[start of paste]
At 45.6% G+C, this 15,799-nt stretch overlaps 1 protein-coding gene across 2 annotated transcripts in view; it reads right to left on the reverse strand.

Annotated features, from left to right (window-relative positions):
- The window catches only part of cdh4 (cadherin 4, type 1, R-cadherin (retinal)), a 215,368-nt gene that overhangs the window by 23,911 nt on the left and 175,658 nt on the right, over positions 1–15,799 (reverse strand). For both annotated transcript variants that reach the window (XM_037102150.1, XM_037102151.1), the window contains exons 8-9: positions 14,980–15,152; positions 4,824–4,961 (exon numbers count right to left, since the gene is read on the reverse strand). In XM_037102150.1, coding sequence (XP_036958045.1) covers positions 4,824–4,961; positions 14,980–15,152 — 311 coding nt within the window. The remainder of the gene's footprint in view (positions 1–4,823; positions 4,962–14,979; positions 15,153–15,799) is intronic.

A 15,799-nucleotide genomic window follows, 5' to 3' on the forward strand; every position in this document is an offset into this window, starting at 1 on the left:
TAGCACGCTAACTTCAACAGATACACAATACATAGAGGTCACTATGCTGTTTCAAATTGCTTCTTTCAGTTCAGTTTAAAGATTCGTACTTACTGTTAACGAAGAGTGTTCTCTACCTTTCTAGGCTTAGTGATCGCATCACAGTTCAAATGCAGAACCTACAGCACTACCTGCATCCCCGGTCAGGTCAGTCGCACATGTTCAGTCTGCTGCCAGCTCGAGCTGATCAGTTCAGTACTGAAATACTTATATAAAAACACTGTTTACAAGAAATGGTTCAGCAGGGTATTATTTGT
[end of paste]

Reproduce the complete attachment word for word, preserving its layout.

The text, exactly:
At 45.6% G+C, this 15,799-nt stretch overlaps 1 protein-coding gene across 2 annotated transcripts in view; it reads right to left on the reverse strand.

Annotated features, from left to right (window-relative positions):
- The window catches only part of cdh4 (cadherin 4, type 1, R-cadherin (retinal)), a 215,368-nt gene that overhangs the window by 23,911 nt on the left and 175,658 nt on the right, over positions 1–15,799 (reverse strand). For both annotated transcript variants that reach the window (XM_037102150.1, XM_037102151.1), the window contains exons 8-9: positions 14,980–15,152; positions 4,824–4,961 (exon numbers count right to left, since the gene is read on the reverse strand). In XM_037102150.1, coding sequence (XP_036958045.1) covers positions 4,824–4,961; positions 14,980–15,152 — 311 coding nt within the window. The remainder of the gene's footprint in view (positions 1–4,823; positions 4,962–14,979; positions 15,153–15,799) is intronic.

A 15,799-nucleotide genomic window follows, 5' to 3' on the forward strand; every position in this document is an offset into this window, starting at 1 on the left:
TAGCACGCTAACTTCAACAGATACACAATACATAGAGGTCACTATGCTGTTTCAAATTGCTTCTTTCAGTTCAGTTTAAAGATTCGTACTTACTGTTAACGAAGAGTGTTCTCTACCTTTCTAGGCTTAGTGATCGCATCACAGTTCAAATGCAGAACCTACAGCACTACCTGCATCCCCGGTCAGGTCAGTCGCACATGTTCAGTCTGCTGCCAGCTCGAGCTGATCAGTTCAGTACTGAAATACTTATATAAAAACACTGTTTACAAGAAATGGTTCAGCAGGGTATTATTTGT